Poor Big Pelf Heads For Surgery

Mike Pelfrey’s season is over after just three starts. The 28-year old righty is set to undergo Tommy John Surgery and will miss the rest of the 2012 season.

While all injuries are untimely, this one seemed especially so, as Pelfrey was finally starting to show signs of improving and turning the corner. Through three starts — an admittedly minuscule sample — the results were encouraging. However, more importantly, the inputs leading to those outputs were different, leading many to believe he had altered his approach to better fit his skills.

Unfortunately, for both he and the team, Pelfrey might never get to show the Mets if he finally has turned the corner. Next year is his final year of arbitration eligibility and it’s unlikely that the Mets will tender him a contract. Pelfrey will earn $5.7 million this season and his salary would only increase next season.

Given the uncertainties surrounding his eventual recovery, immediate post-surgery abilities, as well as his past track record of success (or lack thereof), it doesn’t seem very prudent for the Mets to pay him upwards of $6.5-$7 million.

Pelfrey has been a very interesting case study throughout his career. He throws hard, in the 92-94 mph range, and throws his fastball more often than just about anybody in the league. In fact, from 2009-11, Pelfrey threw his fastball 70.4 percent of the time, which was the fifth greatest frequency among the 135 qualified pitchers in both leagues. However, he didn’t strike many batters out and had trouble getting them to swing and miss, period.

His 5.8 percent swinging strike rate over the same span ranked as the 7th-worst. His 12.7 percent strikeout rate was the 13th-worst during that three-year span, lower than the likes of Livan Hernandez and Rodrigo Lopez. Batters swung at his pitches rather often and had little trouble making contact.

Pelfrey was rather adept at keeping the ball on the ground, with a 48.2 percent rate that ranked in the top 25 percent of qualified pitchers. Put together, though, Pelfrey wasn’t very productive given the opportunities bestowed upon him. Only 42 pitchers logged at least 550 innings from 2009-11, and Pelfrey posted the third-worst WAR tally of the bunch. At 5.1 WAR from 2009-11, he outperformed only Joe Saunders and Bronson Arroyo.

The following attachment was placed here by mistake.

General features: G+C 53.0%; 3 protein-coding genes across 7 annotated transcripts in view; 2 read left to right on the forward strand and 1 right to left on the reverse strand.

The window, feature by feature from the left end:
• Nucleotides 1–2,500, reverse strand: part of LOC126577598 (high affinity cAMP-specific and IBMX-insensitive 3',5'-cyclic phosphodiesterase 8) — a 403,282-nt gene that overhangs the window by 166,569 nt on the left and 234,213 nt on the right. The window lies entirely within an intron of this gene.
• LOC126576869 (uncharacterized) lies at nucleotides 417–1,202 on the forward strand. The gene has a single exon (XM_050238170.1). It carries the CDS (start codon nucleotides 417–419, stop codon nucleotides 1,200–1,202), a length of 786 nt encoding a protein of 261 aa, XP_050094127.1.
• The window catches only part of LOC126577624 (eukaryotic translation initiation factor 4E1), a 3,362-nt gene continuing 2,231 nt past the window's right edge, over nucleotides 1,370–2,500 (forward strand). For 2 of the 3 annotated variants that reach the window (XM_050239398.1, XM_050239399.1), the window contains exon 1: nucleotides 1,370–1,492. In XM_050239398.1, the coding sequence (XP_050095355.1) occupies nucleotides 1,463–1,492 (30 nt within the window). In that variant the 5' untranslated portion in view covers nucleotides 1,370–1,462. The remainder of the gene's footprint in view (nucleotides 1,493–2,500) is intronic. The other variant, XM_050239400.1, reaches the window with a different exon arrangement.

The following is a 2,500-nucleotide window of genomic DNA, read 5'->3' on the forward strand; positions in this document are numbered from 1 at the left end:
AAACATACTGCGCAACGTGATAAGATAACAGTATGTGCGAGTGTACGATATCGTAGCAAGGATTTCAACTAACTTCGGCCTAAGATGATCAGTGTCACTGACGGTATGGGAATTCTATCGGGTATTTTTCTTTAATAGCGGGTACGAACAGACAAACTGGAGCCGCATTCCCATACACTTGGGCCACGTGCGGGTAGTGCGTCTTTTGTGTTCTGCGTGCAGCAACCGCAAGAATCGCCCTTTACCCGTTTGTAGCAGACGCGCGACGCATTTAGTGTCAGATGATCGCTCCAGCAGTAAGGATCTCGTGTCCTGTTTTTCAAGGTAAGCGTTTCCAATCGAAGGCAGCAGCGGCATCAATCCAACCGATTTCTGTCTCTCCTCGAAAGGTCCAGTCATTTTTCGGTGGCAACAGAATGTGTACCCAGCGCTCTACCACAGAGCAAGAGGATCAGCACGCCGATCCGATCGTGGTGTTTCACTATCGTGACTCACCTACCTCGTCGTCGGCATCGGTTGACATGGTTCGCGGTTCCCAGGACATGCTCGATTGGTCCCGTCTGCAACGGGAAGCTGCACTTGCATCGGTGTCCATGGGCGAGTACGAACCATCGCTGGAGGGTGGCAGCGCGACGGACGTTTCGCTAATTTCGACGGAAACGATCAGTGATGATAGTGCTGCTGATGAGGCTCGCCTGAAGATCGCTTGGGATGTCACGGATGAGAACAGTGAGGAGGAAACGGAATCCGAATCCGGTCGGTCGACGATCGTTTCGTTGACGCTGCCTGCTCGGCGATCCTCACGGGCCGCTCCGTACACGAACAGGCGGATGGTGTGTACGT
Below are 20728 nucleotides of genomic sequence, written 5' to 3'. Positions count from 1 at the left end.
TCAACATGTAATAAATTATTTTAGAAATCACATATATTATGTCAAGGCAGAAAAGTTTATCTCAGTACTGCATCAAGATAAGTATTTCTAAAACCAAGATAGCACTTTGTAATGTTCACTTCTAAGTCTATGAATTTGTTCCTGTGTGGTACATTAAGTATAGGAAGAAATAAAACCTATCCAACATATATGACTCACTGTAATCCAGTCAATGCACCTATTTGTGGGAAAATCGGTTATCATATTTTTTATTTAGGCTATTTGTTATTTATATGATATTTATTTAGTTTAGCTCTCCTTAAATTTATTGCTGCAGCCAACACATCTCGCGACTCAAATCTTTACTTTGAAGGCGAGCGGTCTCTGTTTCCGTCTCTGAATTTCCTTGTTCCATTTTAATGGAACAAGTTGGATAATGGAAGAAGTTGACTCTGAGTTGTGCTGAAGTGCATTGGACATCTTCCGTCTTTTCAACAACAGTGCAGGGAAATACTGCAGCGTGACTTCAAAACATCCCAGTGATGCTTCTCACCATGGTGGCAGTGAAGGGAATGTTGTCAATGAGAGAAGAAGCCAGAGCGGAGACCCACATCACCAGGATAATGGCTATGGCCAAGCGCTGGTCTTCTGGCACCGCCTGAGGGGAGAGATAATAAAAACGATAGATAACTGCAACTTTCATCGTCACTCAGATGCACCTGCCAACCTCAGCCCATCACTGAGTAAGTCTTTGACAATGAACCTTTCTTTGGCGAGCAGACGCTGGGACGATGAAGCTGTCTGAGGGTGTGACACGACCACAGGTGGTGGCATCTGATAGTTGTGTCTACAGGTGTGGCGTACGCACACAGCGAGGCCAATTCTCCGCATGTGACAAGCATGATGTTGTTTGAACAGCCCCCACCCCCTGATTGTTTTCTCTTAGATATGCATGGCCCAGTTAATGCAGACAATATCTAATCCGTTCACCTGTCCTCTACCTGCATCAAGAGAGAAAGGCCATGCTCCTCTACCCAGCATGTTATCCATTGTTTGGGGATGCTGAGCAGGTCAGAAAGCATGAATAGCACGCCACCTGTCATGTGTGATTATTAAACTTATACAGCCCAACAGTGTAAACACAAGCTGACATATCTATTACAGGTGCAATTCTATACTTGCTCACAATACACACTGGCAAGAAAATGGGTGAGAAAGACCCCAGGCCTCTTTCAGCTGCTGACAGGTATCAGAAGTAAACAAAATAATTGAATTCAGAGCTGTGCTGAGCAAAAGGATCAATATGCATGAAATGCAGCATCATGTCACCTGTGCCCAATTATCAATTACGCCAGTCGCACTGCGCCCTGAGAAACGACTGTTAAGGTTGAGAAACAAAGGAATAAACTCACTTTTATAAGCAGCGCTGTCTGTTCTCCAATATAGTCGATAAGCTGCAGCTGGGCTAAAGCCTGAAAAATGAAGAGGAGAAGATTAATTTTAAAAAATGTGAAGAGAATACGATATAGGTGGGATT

He didn’t live up to expectations, but it’s entirely possible that those expectations were unreasonable. By virtue of making an opening day start and being a former first round pick, and given the absence of Johan Santana, Pelfrey was essentially thrust towards the top of the rotation, even though he had no business being there.

Perhaps he was a victim of circumstance in this regard, a back of the rotation starter miscast by necessity. Regardless, the Mets entered the 2012 season unsure if they would even retain his services… and for good cause.

Through three starts, he was making their decision to keep him look good. Over 19.2 innings, he struck out 15.3 percent of opposing batters while walking just 4.7 percent, clear improvements over his career rates. His strikeout rate improved in large part due to a spike in swinging strike percentage. Though he fell towards the bottom of the league from 2009-11, his 8.9 percent rate this year ranked in the NL’s upper-half.

He was getting grounders on 53 percent of his balls in play and managed a great 2.29 ERA despite a .353 BABIP against. His strand rate was abnormally high and he hadn’t allowed a home run, but he had also changed the mix of his pitches. He threw his fastball 63 percent of the time while doubling his cutter usage and calling on the curveball more frequently. Pelfrey was attacking hitters differently and the results were paying off.

Again, three starts is a minuscule sample size, and even Bronson Arroyo and Kyle Kendrick can look this good, or better, over a similar stretch. But there were enough changes in Pelfrey’s approach-based metrics to add intrigue to his performance. The sample is too small to merit tendering him a contract next year, but the unfortunate possibility exists that some other team will reap his true rewards.

Then again, this could all just be a Francoeur-esque mirage where even the approach-based metrics are fluky early on. And that’s really the point: we just don’t know with any certainty whether Pelfrey was pitching over his head or if this performance was sustainable. He looked great over three starts, but it was only three starts, and that shouldn’t be enough for the Mets to drastically alter their stance on him.

The injury occurred at a very unfortunate time in a make-or-break season for Pelfrey. While his performance sample was too small to merit a guaranteed $6.5-$7 million from the Mets next year, there were seemingly enough key positives to merit opportunities elsewhere moving forward.

We hoped you liked reading Poor Big Pelf Heads For Surgery by Eric Seidman!

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Eric is an accountant and statistical analyst from Philadelphia. He also covers the Phillies at Phillies Nation and can be found here on Twitter.

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Feeding the Abscess
Feeding the Abscess

Why on earth isn’t every sinkerballer throwing a cutter to LHB? Do the sinkerballers or their pitching coaches not know that sinkers/two-seamers have dreadful splits? I have to think that’s the reason.